These simulations inform the chemistries and structures of experimental alloys, which Trelewicz and his students fabricate at Stony Brook University via high-energy milling. To characterize the nanoscale structure and chemical distribution of the engineered alloys, they widely use the microscopy facilities at the CFN — including transmission electron microscopes, scanning electron microscopes, and scanning transmission electron microscopes. Imaging is performed at high resolution and frequently combined with heating within the microscope in order to examine in real time how the structures evolve with temperature. Experiments are also performed at other DOE national labs, such as Sandia by collaborating with materials scientist Khalid Hattar of the Ion Beam Laboratory. Here, students in Trelewicz’s research group irradiate the engineered alloys with an ion beam simultaneously and also image them with an electron microscope over the course of many days.

“Though this damage does not compare to what the material would experience in a reactor, it provides a starting point to evaluate whether or not the engineered material could indeed address some of the limitations of tungsten for fusion applications,” said Trelewicz.

Electron microscopy at the CFN has played a vital role in an exciting discovery that Trelewicz’s students recently made: an unexpected metastable-to-stable phase transition in thin films of nanostructured tungsten. This phase transition motivates an abnormal "grain” growth process in which some crystalline nanostructure features grow extremely dramatically at the expense of others. When the students added titanium and chromium to tungsten, this metastable phase was totally eliminated, in turn improving the thermal stability of the material.

“One of the great aspects of having both experimental and computational components to our research is that when we learn new things from our experiments, we can go back and tailor the simulations to more accurately reflect the actual materials,” said Trelewicz.

Other projects in Trelewicz’s research group

The research with tungsten is just one of many projects ongoing in the Engineered Metallic Nanostructures Laboratory.

“All of our projects fall under the umbrella of developing new metal alloys with enhanced and/or multifunctional properties,” said Trelewicz. “We are looking at different strategies to optimize material performance by collectively tailoring chemistry and microstructure in our materials. Much of the science lies in understanding the nanoscale mechanisms that govern the properties we measure at the macroscale.”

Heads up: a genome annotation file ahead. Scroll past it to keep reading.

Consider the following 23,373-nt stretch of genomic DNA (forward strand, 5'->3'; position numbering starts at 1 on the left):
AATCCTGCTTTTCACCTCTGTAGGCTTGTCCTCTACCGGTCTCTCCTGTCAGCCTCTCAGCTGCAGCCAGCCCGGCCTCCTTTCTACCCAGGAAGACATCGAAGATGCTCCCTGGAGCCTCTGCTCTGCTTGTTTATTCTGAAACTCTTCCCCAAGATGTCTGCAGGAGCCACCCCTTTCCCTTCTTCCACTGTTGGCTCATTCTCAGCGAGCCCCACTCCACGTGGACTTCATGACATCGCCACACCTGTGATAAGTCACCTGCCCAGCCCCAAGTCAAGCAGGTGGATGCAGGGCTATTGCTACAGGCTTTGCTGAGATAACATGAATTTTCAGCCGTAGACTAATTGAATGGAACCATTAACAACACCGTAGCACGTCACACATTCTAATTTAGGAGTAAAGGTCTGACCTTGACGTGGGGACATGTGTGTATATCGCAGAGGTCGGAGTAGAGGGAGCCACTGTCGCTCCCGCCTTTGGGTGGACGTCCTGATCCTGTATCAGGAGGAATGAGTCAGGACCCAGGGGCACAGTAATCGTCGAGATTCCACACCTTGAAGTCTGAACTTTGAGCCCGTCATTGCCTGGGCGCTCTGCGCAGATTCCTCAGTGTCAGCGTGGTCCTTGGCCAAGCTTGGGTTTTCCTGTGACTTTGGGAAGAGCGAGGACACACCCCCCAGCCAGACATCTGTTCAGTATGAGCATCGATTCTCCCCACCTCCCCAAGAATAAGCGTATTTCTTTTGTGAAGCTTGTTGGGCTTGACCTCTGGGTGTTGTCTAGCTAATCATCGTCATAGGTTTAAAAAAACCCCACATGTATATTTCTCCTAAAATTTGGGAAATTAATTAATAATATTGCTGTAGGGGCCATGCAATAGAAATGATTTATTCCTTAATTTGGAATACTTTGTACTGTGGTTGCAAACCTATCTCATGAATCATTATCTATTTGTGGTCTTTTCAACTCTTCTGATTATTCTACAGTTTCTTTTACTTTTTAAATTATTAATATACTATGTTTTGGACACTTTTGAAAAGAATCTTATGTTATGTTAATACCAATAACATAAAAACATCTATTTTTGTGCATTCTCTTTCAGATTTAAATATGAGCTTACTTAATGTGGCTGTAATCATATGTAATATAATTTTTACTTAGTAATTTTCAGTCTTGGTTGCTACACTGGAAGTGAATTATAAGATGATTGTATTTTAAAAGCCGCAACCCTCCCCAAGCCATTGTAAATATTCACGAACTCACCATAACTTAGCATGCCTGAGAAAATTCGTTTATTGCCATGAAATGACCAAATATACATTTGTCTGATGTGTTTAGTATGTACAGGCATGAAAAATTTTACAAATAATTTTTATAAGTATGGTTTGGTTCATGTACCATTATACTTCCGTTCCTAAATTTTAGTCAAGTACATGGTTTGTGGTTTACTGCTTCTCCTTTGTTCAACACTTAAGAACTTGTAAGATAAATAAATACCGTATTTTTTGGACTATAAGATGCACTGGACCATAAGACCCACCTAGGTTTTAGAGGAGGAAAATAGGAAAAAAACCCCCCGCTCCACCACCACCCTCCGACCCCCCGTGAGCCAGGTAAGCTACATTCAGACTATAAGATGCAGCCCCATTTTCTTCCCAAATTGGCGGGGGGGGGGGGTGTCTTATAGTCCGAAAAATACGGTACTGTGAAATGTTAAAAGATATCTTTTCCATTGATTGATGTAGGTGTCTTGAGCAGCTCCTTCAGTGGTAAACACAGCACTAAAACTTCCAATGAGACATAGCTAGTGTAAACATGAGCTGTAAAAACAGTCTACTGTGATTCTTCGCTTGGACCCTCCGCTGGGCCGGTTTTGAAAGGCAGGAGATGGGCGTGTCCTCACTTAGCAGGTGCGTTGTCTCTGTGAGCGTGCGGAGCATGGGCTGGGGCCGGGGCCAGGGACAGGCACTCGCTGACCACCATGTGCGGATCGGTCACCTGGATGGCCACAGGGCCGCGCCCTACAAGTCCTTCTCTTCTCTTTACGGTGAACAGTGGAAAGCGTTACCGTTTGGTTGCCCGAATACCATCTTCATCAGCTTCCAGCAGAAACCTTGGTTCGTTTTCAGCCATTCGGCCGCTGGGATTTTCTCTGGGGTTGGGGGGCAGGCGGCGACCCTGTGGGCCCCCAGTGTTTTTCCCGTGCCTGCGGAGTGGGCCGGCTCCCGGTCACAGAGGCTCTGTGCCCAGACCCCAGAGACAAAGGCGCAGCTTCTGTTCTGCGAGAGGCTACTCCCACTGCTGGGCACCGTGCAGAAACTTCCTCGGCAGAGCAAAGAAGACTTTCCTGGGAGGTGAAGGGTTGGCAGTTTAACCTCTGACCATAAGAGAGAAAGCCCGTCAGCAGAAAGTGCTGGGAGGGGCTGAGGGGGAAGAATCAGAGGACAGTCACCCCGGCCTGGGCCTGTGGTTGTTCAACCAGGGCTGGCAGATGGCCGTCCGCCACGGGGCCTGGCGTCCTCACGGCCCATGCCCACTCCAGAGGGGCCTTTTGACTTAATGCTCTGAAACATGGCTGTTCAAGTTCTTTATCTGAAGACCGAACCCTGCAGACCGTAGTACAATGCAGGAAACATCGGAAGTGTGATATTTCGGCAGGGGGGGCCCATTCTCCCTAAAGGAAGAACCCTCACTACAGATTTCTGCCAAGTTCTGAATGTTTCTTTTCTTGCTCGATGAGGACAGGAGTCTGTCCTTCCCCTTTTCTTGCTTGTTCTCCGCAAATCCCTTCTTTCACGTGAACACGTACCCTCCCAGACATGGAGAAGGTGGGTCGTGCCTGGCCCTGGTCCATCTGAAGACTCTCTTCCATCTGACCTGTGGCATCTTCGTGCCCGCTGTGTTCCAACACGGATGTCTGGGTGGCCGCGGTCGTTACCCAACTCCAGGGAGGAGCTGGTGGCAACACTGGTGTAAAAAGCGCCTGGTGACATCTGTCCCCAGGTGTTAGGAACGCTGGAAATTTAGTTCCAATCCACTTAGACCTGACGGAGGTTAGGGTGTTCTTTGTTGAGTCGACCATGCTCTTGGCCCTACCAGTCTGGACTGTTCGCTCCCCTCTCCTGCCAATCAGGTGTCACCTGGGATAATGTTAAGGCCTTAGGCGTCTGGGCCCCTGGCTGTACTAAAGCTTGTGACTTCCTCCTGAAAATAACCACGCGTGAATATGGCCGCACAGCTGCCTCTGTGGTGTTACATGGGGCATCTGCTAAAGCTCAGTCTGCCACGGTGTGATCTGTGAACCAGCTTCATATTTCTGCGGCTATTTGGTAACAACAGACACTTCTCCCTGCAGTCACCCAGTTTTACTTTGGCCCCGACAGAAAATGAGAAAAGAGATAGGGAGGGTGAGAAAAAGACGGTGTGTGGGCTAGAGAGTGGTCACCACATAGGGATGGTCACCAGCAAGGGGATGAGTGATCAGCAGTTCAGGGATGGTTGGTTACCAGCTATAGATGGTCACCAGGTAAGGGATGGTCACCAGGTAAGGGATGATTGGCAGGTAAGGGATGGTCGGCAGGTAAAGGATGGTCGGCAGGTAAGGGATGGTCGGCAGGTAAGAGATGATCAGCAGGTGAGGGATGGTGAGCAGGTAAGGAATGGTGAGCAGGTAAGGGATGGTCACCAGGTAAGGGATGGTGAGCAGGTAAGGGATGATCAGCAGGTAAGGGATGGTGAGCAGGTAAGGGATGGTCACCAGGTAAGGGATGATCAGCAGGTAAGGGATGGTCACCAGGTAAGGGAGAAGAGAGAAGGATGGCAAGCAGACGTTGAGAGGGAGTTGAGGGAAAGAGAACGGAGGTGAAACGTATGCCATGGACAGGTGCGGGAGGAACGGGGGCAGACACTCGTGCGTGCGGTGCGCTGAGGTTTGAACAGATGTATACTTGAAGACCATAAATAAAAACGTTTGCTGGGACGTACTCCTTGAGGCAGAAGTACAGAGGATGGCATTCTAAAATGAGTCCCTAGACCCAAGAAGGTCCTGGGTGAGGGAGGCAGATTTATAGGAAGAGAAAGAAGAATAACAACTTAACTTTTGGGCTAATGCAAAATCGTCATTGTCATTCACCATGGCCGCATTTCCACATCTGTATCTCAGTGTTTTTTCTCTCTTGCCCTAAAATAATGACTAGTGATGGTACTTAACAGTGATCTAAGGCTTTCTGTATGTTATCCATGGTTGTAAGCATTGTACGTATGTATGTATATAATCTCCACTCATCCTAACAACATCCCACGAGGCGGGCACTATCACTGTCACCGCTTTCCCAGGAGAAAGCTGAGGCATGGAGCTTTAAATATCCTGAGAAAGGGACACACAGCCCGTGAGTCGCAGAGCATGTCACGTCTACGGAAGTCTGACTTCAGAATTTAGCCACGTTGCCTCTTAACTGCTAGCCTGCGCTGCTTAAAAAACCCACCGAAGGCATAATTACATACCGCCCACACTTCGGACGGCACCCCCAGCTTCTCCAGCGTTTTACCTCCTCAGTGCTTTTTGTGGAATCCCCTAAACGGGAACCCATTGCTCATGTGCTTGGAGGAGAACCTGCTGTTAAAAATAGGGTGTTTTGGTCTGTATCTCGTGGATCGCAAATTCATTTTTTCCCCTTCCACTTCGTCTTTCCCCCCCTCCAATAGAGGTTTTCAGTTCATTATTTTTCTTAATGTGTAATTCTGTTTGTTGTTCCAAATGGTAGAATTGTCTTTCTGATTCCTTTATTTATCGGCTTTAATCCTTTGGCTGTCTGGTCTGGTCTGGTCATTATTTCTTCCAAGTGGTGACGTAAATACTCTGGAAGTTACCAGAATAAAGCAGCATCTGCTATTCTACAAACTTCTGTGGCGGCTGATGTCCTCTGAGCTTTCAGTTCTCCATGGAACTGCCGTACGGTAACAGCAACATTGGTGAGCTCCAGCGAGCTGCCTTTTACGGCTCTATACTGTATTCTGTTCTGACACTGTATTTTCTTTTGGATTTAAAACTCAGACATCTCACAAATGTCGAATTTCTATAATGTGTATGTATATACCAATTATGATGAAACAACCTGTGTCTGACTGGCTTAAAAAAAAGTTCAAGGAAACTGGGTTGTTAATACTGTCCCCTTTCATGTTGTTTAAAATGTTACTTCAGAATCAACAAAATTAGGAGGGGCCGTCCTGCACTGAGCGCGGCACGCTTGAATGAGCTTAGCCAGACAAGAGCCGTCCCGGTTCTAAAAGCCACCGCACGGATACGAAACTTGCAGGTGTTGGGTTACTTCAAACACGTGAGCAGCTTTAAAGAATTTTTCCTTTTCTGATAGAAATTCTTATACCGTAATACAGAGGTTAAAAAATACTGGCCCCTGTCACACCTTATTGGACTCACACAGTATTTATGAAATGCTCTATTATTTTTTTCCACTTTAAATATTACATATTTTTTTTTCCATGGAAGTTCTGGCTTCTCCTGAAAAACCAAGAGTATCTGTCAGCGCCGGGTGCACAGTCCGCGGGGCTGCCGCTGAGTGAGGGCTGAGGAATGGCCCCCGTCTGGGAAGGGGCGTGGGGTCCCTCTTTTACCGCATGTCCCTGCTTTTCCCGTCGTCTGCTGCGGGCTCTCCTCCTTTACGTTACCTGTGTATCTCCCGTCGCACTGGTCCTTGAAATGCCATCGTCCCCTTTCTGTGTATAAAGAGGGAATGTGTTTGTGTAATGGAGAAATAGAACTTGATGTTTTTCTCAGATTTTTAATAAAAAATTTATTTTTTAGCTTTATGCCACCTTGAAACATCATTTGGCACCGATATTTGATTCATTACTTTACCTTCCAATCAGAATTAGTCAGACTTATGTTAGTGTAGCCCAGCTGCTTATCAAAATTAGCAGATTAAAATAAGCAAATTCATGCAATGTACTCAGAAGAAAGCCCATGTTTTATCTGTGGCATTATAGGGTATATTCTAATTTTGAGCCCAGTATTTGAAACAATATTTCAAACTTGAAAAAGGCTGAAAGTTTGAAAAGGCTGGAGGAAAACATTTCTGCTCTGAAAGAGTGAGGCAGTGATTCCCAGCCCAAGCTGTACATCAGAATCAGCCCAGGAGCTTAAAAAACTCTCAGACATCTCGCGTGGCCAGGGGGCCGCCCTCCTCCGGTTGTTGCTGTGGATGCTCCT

Through a National Science Foundation CAREER (Faculty Early Career Development Program) award, Trelewicz and his research group are investigating another class of high-strength alloys, called amorphous metals, or “metallic glasses,” which refers to metals that have a disordered atomic structure akin to glass. Compared to normal metals, metallic glasses are frequently inherently higher strength but normally extremely brittle, and it is difficult to make them in huge parts such as bulk sheets. Trelewicz’s team is designing interfaces and also engineering them into the metallic glasses — initially iron-based and later zirconium-based ones — in order to enhance the toughness of the materials, and discovering additive manufacturing processes to enable sheet-metal production. They will make use of the Nanofabrication Facility at the CFN in order to fabricate thin films of these interface-engineered metallic glasses for in situ analysis employing electron microscopy techniques.

In a similar project, they are striving to comprehend how introducing a crystalline phase into a zirconium-based amorphous alloy to develop a metallic glass matrix composite (made up of both crystalline and amorphous phases) augments the deformation process relative to that of normal metallic glasses. Metallic glasses generally fail catastrophically since strain becomes localized into shear bands. Introducing crystalline regions in the metallic glasses could hinder the process by which strain localizes in the material. They have already showed that the existence of the crystalline phase fundamentally modifies the mechanism through which the shear bands develop.

Trelewicz and his group are also investigating the deformation behavior of metallic “nanolaminates” that comprise of alternating amorphous and crystalline layers, and are attempting to approach the theoretical limit of strength in lightweight aluminum alloys via synergistic chemical doping strategies (incorporating other elements to a material in order to change its properties).

“We leverage resources of the CFN for every project ongoing in my research group,” said Trelewicz. “We extensively use the electron microscopy facilities to look at material micro- and nanostructure, very often at how interfaces are coupled with compositional inhomogeneities—information that helps us stabilize and design interfacial networks in nanostructured metal alloys. Computational modeling and simulation enabled by the HPC clusters at the CFN informs what we do in our experiments.”

Besides his work at CFN, Trelewicz partners with his departmental colleagues in order to characterize materials at the National Synchrotron Light Source II — another DOE Office of Science User Facility at Brookhaven.

“There are various ways to characterize structural and chemical inhomogeneities,” said Trelewicz. “We look at small amounts of material through the electron microscopes at CFN and on more of a bulk level at NSLS-II through techniques such as x-ray diffraction and the micro/nano probe. We combine this local and global information to thoroughly characterize a material and use this information to optimize its properties.”

Future of next-generation materials

Trelewicz is busy with student outreach when he is not doing research. He connects with the technology departments at different schools, providing them with materials engineering design projects. The students participate in the engineering aspects of materials design and are also trained on how to make use of 3D printers and various other tools that are vital in today’s society in order to manufacture products with better performance and more cost effectively.

In the future, Trelewicz aims at expanding his collaborations at the CFN and establishing his research in metallic nanostructures as a key area supported by CFN and, eventually, DOE, in order to achieve unparalleled properties in classical materials.

“Being able to learn something new every day, using that knowledge to have an impact on society, and seeing my students fill gaps in our current understanding are what make my career as a professor so rewarding,” said Trelewicz. “With the resources of Stony Brook University, nearby CFN, and other DOE labs, I have an amazing platform to make contributions to the field of materials science and metallurgy.”